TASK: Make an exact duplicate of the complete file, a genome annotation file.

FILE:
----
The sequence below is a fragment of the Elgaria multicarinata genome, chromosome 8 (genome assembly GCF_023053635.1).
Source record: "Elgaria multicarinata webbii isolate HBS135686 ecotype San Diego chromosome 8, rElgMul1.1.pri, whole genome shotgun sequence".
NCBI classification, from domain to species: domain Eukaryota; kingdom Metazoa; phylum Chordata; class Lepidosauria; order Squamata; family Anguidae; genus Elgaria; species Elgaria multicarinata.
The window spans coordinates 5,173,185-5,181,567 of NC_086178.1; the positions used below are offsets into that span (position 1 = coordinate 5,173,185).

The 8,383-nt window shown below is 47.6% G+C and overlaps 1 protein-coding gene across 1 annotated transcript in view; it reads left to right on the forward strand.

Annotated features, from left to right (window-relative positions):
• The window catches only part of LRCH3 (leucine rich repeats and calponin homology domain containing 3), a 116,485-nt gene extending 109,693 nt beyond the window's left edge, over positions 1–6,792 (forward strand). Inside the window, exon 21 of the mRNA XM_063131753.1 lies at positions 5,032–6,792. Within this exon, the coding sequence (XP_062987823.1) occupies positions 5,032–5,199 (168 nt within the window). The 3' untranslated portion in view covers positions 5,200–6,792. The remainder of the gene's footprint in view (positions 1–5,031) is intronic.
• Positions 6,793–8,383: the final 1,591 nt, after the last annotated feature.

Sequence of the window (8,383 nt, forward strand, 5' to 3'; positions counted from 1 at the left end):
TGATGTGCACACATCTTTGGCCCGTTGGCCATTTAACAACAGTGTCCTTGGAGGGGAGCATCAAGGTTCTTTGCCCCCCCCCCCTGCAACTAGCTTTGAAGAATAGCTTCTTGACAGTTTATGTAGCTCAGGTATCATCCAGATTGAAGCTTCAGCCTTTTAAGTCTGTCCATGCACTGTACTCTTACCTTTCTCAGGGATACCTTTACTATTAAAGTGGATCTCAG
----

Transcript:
The sequence below is a fragment of the Elgaria multicarinata genome, chromosome 8 (genome assembly GCF_023053635.1).
Source record: "Elgaria multicarinata webbii isolate HBS135686 ecotype San Diego chromosome 8, rElgMul1.1.pri, whole genome shotgun sequence".
NCBI classification, from domain to species: domain Eukaryota; kingdom Metazoa; phylum Chordata; class Lepidosauria; order Squamata; family Anguidae; genus Elgaria; species Elgaria multicarinata.
The window spans coordinates 5,173,185-5,181,567 of NC_086178.1; the positions used below are offsets into that span (position 1 = coordinate 5,173,185).

The 8,383-nt window shown below is 47.6% G+C and overlaps 1 protein-coding gene across 1 annotated transcript in view; it reads left to right on the forward strand.

Annotated features, from left to right (window-relative positions):
• The window catches only part of LRCH3 (leucine rich repeats and calponin homology domain containing 3), a 116,485-nt gene extending 109,693 nt beyond the window's left edge, over positions 1–6,792 (forward strand). Inside the window, exon 21 of the mRNA XM_063131753.1 lies at positions 5,032–6,792. Within this exon, the coding sequence (XP_062987823.1) occupies positions 5,032–5,199 (168 nt within the window). The 3' untranslated portion in view covers positions 5,200–6,792. The remainder of the gene's footprint in view (positions 1–5,031) is intronic.
• Positions 6,793–8,383: the final 1,591 nt, after the last annotated feature.

Sequence of the window (8,383 nt, forward strand, 5' to 3'; positions counted from 1 at the left end):
TGATGTGCACACATCTTTGGCCCGTTGGCCATTTAACAACAGTGTCCTTGGAGGGGAGCATCAAGGTTCTTTGCCCCCCCCCCCTGCAACTAGCTTTGAAGAATAGCTTCTTGACAGTTTATGTAGCTCAGGTATCATCCAGATTGAAGCTTCAGCCTTTTAAGTCTGTCCATGCACTGTACTCTTACCTTTCTCAGGGATACCTTTACTATTAAAGTGGATCTCAG